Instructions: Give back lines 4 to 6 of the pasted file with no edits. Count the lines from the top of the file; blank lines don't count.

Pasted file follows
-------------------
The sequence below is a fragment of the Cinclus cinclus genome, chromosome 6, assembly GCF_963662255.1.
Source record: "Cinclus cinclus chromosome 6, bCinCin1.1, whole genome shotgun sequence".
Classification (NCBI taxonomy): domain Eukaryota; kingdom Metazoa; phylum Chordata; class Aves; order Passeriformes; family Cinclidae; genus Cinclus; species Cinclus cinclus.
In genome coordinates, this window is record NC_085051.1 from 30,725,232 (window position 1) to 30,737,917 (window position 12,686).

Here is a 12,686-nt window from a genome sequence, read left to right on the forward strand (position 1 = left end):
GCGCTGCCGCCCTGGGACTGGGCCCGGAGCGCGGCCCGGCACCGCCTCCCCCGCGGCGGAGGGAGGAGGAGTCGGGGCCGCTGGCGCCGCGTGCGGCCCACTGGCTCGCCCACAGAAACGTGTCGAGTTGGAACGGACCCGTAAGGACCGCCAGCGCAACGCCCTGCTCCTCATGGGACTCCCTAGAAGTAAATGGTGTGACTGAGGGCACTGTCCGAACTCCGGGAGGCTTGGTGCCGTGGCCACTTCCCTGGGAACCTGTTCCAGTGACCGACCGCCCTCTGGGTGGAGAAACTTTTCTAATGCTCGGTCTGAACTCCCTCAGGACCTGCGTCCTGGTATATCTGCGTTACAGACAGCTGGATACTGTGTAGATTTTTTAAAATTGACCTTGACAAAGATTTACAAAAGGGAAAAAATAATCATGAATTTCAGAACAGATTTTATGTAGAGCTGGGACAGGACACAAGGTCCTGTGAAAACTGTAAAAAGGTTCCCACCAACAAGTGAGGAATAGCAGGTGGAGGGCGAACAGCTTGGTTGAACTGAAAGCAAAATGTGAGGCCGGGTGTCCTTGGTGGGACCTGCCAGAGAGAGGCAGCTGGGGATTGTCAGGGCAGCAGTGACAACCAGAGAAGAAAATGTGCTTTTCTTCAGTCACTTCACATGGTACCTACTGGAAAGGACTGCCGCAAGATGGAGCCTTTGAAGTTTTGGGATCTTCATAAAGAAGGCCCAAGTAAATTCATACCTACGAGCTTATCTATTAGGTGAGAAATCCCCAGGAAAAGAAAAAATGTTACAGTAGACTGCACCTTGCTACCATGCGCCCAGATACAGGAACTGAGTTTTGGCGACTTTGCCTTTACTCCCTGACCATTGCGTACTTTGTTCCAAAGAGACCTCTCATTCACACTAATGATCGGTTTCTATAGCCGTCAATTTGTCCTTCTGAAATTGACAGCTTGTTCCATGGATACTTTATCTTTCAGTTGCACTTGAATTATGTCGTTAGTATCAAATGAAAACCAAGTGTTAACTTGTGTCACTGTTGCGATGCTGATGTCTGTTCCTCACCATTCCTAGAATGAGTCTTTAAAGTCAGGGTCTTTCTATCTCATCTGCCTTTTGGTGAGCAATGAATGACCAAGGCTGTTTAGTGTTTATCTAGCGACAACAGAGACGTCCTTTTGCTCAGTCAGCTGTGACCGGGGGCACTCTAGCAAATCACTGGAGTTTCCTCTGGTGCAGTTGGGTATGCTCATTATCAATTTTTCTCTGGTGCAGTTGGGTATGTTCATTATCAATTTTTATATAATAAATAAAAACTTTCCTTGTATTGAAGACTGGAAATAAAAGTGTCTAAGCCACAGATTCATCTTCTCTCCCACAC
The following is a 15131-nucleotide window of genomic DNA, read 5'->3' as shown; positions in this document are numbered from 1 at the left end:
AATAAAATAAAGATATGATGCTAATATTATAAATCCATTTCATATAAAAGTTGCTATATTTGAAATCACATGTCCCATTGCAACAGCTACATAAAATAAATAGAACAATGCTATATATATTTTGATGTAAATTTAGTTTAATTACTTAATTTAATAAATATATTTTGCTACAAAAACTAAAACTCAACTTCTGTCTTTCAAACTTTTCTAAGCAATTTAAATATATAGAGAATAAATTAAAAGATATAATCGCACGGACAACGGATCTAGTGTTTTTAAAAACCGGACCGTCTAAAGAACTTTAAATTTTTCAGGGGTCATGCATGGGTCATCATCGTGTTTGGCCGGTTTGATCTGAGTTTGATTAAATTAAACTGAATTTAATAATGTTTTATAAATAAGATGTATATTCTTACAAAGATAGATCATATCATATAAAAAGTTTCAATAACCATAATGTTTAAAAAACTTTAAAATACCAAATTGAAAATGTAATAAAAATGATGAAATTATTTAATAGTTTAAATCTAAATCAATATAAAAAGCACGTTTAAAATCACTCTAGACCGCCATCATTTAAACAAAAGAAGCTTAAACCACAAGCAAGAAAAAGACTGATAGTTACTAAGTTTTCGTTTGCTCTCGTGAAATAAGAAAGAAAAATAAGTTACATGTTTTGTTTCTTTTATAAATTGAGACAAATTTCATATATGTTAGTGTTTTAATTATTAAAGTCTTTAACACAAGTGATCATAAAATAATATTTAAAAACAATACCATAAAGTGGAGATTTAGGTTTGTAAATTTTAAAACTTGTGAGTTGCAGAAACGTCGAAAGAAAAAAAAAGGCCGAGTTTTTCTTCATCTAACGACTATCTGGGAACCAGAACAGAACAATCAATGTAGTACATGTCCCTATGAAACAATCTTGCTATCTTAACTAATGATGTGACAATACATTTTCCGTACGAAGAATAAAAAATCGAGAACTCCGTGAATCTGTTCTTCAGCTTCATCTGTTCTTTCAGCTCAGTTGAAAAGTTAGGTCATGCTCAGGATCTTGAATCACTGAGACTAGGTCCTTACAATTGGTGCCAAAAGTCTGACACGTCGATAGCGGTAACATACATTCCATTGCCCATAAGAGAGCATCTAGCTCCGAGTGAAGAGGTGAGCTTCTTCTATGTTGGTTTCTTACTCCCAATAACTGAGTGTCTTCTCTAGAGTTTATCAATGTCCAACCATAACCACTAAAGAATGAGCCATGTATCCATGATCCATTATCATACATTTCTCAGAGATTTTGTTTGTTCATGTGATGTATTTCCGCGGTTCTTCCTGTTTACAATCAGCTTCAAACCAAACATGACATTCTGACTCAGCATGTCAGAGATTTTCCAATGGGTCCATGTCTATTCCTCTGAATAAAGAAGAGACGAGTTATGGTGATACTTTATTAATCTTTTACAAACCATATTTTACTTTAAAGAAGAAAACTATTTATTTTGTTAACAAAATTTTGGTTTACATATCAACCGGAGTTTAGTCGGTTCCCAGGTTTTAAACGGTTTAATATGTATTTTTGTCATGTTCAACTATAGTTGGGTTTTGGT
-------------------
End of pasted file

In genome coordinates, this window is record NC_085051.1 from 30,725,232 (window position 1) to 30,737,917 (window position 12,686).

Here is a 12,686-nt window from a genome sequence, read left to right on the forward strand (position 1 = left end):
GCGCTGCCGCCCTGGGACTGGGCCCGGAGCGCGGCCCGGCACCGCCTCCCCCGCGGCGGAGGGAGGAGGAGTCGGGGCCGCTGGCGCCGCGTGCGGCCCACTGGCTCGCCCACAGAAACGTGTCGAGTTGGAACGGACCCGTAAGGACCGCCAGCGCAACGCCCTGCTCCTCATGGGACTCCCTAGAAGTAAATGGTGTGACTGAGGGCACTGTCCGAACTCCGGGAGGCTTGGTGCCGTGGCCACTTCCCTGGGAACCTGTTCCAGTGACCGACCGCCCTCTGGGTGGAGAAACTTTTCTAATGCTCGGTCTGAACTCCCTCAGGACCTGCGTCCTGGTATATCTGCGTTACAGACAGCTGGATACTGTGTAGATTTTTTAAAATTGACCTTGACAAAGATTTACAAAAGGGAAAAAATAATCATGAATTTCAGAACAGATTTTATGTAGAGCTGGGACAGGACACAAGGTCCTGTGAAAACTGTAAAAAGGTTCCCACCAACAAGTGAGGAATAGCAGGTGGAGGGCGAACAGCTTGGTTGAACTGAAAGCAAAATGTGAGGCCGGGTGTCCTTGGTGGGACCTGCCAGAGAGAGGCAGCTGGGGATTGTCAGGGCAGCAGTGACAACCAGAGAAGAAAATGTGCTTTTCTTCAGTCACTTCACATGGTACCTACTGGAAAGGACTGCCGCAAGATGGAGCCTTTGAAGTTTTGGGATCTTCATAAAGAAGGCCCAAGTAAATTCATACCTACGAGCTTATCTATTAGGTGAGAAATCCCCAGGAAAAGAAAAAATGTTACAGTAGACTGCACCTTGCTACCATGCGCCCAGATACAGGAACTGAGTTTTGGCGACTTTGCCTTTACTCCCTGACCATTGCGTACTTTGTTCCAAAGAGACCTCTCATTCACACTAATGATCGGTTTCTATAGCCGTCAATTTGTCCTTCTGAAATTGACAGCTTGTTCCATGGATACTTTATCTTTCAGTTGCACTTGAATTATGTCGTTAGTATCAAATGAAAACCAAGTGTTAACTTGTGTCACTGTTGCGATGCTGATGTCTGTTCCTCACCATTCCTAGAATGAGTCTTTAAAGTCAGGGTCTTTCTATCTCATCTGCCTTTTGGTGAGCAATGAATGACCAAGGCTGTTTAGTGTTTATCTAGCGACAACAGAGACGTCCTTTTGCTCAGTCAGCTGTGACCGGGGGCACTCTAGCAAATCACTGGAGTTTCCTCTGGTGCAGTTGGGTATGCTCATTATCAATTTTTCTCTGGTGCAGTTGGGTATGTTCATTATCAATTTTTATATAATAAATAAAAACTTTCCTTGTATTGAAGACTGGAAATAAAAGTGTCTAAGCCACAGATTCATCTTCTCTCCCACAC